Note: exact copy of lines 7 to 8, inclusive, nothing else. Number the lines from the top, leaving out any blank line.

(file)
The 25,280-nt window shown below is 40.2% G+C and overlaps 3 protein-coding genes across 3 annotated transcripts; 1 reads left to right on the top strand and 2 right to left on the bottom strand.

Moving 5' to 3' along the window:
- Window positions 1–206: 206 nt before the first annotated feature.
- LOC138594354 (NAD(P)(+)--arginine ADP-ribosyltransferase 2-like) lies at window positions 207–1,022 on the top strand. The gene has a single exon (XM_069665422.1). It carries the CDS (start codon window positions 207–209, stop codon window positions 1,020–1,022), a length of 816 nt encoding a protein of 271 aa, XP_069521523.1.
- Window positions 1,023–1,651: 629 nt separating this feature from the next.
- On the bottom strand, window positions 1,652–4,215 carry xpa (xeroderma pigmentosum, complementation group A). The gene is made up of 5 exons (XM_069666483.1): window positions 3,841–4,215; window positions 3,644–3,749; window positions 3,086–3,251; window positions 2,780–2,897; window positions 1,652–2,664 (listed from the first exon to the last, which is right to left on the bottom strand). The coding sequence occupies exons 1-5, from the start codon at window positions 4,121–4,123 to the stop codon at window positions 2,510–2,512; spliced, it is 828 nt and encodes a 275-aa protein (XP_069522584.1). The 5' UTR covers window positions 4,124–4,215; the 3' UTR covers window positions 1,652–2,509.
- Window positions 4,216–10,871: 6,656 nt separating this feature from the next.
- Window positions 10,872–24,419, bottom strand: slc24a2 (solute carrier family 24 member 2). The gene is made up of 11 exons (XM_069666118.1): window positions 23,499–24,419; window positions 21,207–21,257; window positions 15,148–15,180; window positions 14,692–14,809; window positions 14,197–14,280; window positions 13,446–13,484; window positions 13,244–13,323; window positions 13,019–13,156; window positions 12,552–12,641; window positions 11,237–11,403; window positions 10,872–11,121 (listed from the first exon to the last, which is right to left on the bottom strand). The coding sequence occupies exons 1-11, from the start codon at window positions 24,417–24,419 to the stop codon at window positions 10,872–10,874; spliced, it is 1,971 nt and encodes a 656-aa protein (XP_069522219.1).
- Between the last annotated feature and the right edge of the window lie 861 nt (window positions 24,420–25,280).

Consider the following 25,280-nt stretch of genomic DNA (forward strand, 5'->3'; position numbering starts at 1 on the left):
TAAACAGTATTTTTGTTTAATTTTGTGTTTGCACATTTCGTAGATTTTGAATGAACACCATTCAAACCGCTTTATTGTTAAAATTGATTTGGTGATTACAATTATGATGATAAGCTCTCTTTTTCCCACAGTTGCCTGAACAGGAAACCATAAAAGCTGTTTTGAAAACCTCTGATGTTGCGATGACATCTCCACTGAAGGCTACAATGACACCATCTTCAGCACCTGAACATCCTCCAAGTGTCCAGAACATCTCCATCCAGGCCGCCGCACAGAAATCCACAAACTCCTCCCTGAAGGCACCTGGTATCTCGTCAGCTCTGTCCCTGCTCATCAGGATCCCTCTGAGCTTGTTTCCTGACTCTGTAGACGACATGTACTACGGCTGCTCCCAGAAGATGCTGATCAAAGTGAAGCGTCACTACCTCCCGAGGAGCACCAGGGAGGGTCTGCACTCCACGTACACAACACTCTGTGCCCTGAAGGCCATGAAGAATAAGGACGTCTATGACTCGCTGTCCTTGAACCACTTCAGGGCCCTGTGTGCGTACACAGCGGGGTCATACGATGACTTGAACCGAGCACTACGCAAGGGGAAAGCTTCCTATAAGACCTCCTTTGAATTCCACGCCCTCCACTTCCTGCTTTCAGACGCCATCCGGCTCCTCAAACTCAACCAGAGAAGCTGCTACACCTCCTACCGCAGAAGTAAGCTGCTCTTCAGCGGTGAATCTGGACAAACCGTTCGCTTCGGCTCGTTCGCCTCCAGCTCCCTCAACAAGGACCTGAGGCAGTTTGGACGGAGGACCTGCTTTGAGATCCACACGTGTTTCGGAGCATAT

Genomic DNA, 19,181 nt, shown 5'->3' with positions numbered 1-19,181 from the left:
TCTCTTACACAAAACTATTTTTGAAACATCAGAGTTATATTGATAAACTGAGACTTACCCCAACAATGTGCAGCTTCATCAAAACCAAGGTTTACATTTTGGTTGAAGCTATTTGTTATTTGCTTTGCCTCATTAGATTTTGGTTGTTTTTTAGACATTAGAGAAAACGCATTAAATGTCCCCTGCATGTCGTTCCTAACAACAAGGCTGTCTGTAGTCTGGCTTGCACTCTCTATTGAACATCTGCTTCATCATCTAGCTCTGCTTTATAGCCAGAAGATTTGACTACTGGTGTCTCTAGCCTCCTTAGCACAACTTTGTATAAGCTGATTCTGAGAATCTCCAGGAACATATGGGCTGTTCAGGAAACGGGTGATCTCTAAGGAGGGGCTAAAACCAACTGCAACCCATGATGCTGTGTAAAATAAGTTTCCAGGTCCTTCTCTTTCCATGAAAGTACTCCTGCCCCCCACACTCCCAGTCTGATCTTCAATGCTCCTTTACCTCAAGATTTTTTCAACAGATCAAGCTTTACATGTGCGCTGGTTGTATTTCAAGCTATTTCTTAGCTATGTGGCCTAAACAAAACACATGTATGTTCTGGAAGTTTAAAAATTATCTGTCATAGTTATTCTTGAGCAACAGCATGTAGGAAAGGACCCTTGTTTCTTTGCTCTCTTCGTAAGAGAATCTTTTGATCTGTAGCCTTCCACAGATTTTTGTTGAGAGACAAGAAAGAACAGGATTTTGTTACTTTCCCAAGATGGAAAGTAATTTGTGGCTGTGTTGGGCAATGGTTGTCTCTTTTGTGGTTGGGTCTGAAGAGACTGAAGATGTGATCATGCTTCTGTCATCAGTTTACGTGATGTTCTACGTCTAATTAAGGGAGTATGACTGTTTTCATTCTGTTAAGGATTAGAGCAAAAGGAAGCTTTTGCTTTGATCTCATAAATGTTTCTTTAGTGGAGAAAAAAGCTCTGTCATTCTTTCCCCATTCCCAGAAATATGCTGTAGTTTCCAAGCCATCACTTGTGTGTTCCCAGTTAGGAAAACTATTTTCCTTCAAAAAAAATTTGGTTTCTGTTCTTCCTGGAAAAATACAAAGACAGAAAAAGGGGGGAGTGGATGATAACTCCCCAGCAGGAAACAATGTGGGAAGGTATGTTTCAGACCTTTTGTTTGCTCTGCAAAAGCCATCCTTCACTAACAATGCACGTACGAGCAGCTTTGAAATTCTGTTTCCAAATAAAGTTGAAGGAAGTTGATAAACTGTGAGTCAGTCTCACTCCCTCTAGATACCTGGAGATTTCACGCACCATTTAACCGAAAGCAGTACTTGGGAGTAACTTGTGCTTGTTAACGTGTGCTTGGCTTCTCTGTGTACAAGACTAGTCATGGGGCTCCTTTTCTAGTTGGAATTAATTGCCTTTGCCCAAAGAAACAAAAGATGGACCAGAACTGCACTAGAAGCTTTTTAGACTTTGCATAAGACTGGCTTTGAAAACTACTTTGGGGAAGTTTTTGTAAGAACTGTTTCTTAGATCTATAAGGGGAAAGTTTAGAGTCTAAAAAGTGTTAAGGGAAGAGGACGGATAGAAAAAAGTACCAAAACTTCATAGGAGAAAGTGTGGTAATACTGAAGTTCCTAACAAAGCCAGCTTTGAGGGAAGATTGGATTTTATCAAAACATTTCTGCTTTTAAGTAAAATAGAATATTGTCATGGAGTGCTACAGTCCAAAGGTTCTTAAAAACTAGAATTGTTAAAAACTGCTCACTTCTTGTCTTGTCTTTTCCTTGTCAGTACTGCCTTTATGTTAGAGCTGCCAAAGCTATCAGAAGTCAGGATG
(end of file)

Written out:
- Window positions 4,216–10,871: 6,656 nt separating this feature from the next.
- Window positions 10,872–24,419, bottom strand: slc24a2 (solute carrier family 24 member 2). The gene is made up of 11 exons (XM_069666118.1): window positions 23,499–24,419; window positions 21,207–21,257; window positions 15,148–15,180; window positions 14,692–14,809; window positions 14,197–14,280; window positions 13,446–13,484; window positions 13,244–13,323; window positions 13,019–13,156; window positions 12,552–12,641; window positions 11,237–11,403; window positions 10,872–11,121 (listed from the first exon to the last, which is right to left on the bottom strand). The coding sequence occupies exons 1-11, from the start codon at window positions 24,417–24,419 to the stop codon at window positions 10,872–10,874; spliced, it is 1,971 nt and encodes a 656-aa protein (XP_069522219.1).